Research: Evaluation of bone mineral density of the lumbar spine using a novel phantomless dual-energy CT post-processing algorithm in comparison with dual-energy X-ray absorptiometry.

 2017;1(1):11. doi: 10.1186/s41747-017-0017-2. Epub 2017 Sep 20.

Evaluation of bone mineral density of the lumbar spine using a novel phantomless dual-energy CT post-processing algorithm in comparison with dual-energy X-ray absorptiometry.

Abstract

BACKGROUND:

Current techniques for evaluation of bone mineral density (BMD) commonly require phantom calibration. The purpose of this study was to evaluate a novel algorithm for phantomless in vivo dual-energy computed tomography (DECT)-based assessment of BMD of the lumbar spine in comparison with dual-energy X-ray absorptiometry (DEXA).

METHODS:

Data from clinically indicated DECT and DEXA examinations within two months comprising the lumbar spine of 47 patients were retrospectively evaluated. By using a novel automated dedicated post-processing algorithm for DECT, the trabecular bone of lumbar vertebrae L1-L4 was selected and analysed. Linear correlation was analysed using Pearson’s product-moment correlation coefficient for the comparison of the results from DECT and DEXA.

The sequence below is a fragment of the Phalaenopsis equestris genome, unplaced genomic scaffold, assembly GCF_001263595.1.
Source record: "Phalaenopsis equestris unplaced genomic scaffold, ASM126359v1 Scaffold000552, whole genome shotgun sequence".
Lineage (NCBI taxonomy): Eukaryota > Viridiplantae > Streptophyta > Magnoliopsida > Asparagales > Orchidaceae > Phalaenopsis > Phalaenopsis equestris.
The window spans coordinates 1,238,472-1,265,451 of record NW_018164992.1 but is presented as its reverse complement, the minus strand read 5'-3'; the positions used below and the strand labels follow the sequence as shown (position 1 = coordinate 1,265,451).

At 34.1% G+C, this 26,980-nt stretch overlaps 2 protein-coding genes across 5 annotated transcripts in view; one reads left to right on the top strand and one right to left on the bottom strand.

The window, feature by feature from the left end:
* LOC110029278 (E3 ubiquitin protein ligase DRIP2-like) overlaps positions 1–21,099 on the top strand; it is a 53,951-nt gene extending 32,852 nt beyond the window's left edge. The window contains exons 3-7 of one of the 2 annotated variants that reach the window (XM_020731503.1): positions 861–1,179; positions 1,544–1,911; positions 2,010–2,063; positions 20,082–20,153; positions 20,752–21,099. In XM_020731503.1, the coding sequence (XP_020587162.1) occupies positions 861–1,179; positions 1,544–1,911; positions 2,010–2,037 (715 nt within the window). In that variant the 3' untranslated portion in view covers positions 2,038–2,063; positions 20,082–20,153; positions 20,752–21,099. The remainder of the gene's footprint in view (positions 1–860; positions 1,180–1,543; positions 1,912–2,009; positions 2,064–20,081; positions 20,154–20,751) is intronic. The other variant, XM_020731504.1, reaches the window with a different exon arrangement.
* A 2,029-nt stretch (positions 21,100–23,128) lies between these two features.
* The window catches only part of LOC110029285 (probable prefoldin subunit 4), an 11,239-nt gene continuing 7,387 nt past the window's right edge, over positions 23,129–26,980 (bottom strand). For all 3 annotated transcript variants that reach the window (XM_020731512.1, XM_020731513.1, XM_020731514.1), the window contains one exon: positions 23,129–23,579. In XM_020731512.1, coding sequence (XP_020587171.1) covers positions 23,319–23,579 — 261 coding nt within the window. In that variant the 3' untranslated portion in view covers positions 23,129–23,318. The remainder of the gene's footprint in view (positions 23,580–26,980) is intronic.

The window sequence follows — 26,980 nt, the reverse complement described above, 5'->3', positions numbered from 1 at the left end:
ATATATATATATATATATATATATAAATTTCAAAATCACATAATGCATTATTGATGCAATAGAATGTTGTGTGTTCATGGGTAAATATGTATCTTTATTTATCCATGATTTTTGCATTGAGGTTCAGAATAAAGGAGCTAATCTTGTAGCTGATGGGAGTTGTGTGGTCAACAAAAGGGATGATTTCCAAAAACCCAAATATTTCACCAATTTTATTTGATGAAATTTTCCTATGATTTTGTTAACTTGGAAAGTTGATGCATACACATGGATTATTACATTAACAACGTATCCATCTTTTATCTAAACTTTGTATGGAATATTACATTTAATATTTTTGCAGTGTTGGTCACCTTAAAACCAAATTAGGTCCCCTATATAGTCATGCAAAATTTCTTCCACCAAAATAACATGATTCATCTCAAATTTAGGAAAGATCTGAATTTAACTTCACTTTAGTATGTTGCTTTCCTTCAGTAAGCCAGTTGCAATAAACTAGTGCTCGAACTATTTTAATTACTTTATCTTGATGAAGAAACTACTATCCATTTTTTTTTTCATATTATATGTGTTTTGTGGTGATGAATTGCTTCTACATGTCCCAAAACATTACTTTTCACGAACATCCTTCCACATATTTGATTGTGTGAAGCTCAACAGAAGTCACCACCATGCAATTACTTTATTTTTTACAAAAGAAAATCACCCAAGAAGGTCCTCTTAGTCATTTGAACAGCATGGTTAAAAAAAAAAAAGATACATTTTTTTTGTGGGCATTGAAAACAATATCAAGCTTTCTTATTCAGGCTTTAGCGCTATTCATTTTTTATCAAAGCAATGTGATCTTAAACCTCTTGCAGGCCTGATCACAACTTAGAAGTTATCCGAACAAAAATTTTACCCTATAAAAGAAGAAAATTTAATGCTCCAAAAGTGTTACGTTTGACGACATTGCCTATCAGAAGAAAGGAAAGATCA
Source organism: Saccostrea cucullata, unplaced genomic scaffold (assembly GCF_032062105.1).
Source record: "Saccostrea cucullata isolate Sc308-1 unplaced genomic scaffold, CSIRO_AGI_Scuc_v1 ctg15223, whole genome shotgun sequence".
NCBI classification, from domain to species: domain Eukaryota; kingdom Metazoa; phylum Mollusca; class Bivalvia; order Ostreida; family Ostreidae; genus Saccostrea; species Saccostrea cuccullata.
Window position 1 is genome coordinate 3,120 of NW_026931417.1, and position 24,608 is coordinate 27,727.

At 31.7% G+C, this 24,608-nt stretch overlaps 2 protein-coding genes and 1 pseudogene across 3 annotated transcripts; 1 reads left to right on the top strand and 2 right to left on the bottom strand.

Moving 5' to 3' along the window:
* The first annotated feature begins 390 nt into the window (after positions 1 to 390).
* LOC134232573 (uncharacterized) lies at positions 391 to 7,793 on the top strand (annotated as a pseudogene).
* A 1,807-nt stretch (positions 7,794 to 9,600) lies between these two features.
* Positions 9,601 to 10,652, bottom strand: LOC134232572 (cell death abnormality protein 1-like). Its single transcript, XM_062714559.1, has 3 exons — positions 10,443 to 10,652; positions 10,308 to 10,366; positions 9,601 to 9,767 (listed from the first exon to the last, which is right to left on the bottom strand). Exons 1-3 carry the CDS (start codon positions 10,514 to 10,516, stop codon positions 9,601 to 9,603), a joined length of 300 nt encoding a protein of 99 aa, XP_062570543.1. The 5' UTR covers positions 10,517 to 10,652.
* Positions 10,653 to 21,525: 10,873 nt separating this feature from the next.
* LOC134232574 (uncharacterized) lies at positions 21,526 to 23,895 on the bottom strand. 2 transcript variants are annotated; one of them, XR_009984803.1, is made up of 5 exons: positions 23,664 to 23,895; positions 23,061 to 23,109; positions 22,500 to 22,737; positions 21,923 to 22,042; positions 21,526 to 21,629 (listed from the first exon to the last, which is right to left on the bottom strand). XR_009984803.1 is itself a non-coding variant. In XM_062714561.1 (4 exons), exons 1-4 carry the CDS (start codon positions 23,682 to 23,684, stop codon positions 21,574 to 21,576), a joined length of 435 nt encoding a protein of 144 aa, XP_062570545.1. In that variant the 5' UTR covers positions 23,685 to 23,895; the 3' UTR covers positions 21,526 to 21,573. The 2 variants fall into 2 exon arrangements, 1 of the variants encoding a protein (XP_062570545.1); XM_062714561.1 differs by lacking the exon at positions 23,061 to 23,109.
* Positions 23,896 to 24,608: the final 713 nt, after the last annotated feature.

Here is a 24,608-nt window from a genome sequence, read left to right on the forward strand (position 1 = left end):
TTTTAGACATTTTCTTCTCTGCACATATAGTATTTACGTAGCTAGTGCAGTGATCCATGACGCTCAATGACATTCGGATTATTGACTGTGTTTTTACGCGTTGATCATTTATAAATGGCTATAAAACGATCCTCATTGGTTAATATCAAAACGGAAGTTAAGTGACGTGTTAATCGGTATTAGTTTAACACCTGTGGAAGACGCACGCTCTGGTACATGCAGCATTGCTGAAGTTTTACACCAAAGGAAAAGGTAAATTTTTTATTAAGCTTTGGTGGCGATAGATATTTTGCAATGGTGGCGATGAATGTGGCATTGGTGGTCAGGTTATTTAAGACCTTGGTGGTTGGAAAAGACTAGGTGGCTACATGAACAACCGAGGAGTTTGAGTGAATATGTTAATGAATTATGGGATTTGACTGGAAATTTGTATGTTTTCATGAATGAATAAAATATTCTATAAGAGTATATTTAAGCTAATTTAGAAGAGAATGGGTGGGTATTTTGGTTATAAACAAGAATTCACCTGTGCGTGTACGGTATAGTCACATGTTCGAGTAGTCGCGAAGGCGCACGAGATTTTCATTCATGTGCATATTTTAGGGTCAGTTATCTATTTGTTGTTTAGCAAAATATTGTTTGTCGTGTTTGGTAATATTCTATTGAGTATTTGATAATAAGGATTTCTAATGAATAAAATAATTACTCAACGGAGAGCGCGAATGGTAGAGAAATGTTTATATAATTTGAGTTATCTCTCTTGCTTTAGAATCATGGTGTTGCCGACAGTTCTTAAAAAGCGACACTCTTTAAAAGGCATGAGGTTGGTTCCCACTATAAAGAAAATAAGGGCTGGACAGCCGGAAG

RESULTS:

A total of 186 lumbar vertebrae in 47 patients (mean age, 58 years; age range, 24-85 years) were analysed, 24 men (mean age, 55 years; age range, 24-85 years) and 23 women (mean age, 59 years; age range, 31-80 years). Mean BMD of L1-L4 determined with DEXA was 0.985 g/cm2 and 20/47 patients (42.6%) showed an osteoporotic BMD (T score lower than - 2.5) of at least two vertebrae. Average DECT-based BMD of L1-L4 was 86.8 mg/cm3. Regression analysis demonstrated a lack of correlation between DECT- and DEXA-based BMD values with a Pearson’s product-moment correlation coefficient r = 0.4205.

CONCLUSIONS:

Dedicated post-processing of DECT data using a novel algorithm for retrospective phantomless BMD assessment of the trabecular bone of lumbar vertebrae from clinically indicated DECT examinations is feasible.

https://www.ncbi.nlm.nih.gov/pubmed/29708178

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